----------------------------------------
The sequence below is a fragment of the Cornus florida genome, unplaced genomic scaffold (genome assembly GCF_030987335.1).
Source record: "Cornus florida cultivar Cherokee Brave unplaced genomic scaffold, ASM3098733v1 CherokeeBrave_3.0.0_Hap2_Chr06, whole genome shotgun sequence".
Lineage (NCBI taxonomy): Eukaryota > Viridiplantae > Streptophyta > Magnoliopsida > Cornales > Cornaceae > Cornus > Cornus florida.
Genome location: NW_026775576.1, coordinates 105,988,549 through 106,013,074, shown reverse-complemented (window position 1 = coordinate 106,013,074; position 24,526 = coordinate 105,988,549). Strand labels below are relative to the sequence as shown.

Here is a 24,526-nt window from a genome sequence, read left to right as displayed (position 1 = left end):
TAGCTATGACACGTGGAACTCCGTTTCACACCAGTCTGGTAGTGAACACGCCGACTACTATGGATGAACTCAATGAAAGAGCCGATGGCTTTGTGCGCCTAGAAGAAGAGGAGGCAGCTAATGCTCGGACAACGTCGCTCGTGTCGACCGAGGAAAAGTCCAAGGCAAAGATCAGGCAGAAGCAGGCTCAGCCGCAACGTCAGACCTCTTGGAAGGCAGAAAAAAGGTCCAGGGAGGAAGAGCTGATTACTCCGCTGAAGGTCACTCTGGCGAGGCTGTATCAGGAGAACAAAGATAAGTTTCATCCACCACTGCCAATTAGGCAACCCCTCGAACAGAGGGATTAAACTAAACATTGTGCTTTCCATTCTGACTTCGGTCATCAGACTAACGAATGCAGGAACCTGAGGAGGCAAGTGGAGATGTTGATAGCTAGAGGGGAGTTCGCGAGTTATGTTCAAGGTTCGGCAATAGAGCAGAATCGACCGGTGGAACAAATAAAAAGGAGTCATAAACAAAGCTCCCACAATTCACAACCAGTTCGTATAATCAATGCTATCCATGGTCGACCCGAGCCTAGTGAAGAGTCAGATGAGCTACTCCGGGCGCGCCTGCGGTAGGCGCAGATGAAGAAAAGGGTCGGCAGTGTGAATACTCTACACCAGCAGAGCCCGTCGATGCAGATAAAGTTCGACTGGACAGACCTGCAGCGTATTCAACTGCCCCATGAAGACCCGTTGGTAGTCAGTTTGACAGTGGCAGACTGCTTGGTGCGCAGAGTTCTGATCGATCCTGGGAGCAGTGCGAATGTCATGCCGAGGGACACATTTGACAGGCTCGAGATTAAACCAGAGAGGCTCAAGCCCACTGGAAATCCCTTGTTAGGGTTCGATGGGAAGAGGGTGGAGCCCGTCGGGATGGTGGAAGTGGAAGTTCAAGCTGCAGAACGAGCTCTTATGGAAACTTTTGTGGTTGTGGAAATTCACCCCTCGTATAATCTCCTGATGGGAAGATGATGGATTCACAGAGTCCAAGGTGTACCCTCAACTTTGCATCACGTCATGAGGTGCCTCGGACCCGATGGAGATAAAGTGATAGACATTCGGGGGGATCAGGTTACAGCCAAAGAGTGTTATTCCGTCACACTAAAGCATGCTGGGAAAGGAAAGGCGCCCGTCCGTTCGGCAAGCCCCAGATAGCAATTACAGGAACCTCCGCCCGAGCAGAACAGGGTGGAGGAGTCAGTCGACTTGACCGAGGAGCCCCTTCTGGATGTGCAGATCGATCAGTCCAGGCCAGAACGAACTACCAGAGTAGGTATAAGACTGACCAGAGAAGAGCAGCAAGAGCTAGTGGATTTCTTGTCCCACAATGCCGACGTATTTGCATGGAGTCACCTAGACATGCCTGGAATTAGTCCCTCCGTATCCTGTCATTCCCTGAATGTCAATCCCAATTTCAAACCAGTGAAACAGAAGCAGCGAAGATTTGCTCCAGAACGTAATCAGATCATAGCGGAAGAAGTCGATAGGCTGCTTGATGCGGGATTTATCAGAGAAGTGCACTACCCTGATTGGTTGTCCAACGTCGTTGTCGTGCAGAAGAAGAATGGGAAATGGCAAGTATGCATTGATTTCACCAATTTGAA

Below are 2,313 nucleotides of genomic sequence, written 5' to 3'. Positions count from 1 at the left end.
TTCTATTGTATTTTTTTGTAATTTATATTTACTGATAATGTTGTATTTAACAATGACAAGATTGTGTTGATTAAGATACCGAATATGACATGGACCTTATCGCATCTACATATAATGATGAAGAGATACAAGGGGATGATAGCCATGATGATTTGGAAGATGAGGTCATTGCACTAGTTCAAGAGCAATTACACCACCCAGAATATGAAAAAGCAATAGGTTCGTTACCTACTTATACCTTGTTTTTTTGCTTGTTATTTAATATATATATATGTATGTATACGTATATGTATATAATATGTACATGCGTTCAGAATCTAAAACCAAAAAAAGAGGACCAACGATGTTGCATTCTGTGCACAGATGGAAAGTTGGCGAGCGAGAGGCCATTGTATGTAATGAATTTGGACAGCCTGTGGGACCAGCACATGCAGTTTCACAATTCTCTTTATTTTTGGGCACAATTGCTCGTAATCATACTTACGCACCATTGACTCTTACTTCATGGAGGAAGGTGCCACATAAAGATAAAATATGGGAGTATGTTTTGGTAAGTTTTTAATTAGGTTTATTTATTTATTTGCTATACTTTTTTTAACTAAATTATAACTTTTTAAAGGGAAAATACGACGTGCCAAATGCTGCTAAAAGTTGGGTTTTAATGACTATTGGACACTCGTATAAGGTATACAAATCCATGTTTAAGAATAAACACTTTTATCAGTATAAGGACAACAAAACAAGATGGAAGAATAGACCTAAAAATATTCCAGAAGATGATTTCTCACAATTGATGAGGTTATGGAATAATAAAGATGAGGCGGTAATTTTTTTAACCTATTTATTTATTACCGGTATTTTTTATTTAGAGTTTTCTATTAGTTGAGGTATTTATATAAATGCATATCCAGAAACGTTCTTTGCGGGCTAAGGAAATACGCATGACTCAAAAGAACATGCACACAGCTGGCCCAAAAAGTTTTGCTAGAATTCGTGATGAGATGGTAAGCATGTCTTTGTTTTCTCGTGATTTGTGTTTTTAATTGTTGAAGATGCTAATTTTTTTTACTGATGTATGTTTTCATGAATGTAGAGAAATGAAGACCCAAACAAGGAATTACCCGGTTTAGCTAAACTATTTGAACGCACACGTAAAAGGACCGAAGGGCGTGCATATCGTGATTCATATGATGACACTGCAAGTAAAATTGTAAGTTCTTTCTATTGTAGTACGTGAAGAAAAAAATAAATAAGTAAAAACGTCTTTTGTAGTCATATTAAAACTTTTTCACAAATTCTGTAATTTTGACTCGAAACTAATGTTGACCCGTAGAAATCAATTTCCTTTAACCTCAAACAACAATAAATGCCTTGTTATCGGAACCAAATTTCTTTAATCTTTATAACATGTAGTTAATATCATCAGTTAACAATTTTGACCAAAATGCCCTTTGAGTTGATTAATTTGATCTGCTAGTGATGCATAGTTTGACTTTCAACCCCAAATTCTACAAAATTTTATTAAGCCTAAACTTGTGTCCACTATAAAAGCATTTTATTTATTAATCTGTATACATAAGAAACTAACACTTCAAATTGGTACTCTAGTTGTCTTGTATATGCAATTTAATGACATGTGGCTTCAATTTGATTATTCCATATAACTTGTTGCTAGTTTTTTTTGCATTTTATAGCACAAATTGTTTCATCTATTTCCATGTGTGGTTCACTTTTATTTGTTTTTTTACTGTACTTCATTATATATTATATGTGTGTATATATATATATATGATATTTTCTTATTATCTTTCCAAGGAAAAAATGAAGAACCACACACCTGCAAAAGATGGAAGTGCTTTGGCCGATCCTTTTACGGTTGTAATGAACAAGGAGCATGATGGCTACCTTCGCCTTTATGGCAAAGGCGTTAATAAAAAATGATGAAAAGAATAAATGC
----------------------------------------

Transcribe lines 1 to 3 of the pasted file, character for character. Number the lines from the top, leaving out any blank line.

The sequence below is a fragment of the Cornus florida genome, unplaced genomic scaffold (genome assembly GCF_030987335.1).
Source record: "Cornus florida cultivar Cherokee Brave unplaced genomic scaffold, ASM3098733v1 CherokeeBrave_3.0.0_Hap2_Chr06, whole genome shotgun sequence".
Lineage (NCBI taxonomy): Eukaryota > Viridiplantae > Streptophyta > Magnoliopsida > Cornales > Cornaceae > Cornus > Cornus florida.